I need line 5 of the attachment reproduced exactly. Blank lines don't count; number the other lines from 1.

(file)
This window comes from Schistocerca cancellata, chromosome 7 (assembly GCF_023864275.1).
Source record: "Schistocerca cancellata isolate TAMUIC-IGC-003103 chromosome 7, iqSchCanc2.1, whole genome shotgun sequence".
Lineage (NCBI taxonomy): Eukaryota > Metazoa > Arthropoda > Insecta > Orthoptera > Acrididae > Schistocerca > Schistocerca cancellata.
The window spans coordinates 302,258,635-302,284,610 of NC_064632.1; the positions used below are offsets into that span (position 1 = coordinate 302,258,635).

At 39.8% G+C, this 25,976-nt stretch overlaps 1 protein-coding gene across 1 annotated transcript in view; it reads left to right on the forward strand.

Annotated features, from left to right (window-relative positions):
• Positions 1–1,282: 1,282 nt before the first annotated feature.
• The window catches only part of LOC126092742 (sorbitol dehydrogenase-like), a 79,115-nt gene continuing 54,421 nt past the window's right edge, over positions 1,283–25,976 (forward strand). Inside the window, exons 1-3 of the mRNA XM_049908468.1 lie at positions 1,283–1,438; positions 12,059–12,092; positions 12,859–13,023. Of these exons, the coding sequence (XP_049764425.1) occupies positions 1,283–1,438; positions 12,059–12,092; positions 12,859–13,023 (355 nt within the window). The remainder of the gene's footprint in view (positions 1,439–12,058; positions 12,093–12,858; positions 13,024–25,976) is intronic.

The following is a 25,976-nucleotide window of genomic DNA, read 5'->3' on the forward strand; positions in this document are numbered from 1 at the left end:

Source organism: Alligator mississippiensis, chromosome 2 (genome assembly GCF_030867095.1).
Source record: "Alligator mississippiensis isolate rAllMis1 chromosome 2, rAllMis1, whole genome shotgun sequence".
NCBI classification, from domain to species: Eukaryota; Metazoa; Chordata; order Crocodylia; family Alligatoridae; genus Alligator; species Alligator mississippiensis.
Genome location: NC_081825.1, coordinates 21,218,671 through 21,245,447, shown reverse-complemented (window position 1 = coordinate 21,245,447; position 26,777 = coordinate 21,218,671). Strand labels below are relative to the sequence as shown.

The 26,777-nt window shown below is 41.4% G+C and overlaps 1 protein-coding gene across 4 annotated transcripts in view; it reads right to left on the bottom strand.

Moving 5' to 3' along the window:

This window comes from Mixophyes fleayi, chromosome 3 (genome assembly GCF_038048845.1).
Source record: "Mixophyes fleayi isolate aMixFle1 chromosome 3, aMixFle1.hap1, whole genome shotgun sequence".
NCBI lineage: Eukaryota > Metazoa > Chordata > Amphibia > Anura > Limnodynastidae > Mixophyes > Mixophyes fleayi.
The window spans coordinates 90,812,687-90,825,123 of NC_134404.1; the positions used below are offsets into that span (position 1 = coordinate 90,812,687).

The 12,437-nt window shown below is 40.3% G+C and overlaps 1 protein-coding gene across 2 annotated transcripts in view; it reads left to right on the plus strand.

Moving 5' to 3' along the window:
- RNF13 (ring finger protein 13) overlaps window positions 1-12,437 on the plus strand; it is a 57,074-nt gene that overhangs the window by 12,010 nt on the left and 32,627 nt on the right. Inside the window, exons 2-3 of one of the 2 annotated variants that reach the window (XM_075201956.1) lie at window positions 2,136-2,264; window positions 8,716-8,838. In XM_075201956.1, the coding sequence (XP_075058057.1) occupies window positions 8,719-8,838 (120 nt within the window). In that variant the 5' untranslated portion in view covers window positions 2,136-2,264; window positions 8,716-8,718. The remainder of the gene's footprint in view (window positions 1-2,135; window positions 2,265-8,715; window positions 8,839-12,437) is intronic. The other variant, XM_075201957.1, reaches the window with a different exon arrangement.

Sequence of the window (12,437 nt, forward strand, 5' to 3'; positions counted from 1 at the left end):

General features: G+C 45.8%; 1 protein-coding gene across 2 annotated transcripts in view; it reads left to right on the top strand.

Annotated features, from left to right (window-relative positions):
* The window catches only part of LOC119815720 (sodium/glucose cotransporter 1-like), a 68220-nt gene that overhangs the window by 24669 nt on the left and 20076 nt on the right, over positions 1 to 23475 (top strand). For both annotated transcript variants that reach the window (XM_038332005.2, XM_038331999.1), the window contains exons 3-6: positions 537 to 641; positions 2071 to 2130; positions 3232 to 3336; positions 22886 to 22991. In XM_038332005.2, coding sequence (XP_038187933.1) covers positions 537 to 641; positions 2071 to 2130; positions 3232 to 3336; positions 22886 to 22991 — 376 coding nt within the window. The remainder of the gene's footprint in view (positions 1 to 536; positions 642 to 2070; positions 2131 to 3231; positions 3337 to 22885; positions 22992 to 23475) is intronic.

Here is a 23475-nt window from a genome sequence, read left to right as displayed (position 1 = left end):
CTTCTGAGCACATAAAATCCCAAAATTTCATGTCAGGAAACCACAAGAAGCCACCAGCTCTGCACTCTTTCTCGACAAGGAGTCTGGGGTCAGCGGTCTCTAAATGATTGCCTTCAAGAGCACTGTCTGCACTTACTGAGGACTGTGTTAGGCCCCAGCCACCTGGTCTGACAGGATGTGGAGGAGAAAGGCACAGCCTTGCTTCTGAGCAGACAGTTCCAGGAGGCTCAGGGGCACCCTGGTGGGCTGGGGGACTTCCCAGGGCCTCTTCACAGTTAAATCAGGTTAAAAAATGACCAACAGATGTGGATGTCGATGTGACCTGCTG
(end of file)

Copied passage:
At 39.8% G+C, this 25,976-nt stretch overlaps 1 protein-coding gene across 1 annotated transcript in view; it reads left to right on the forward strand.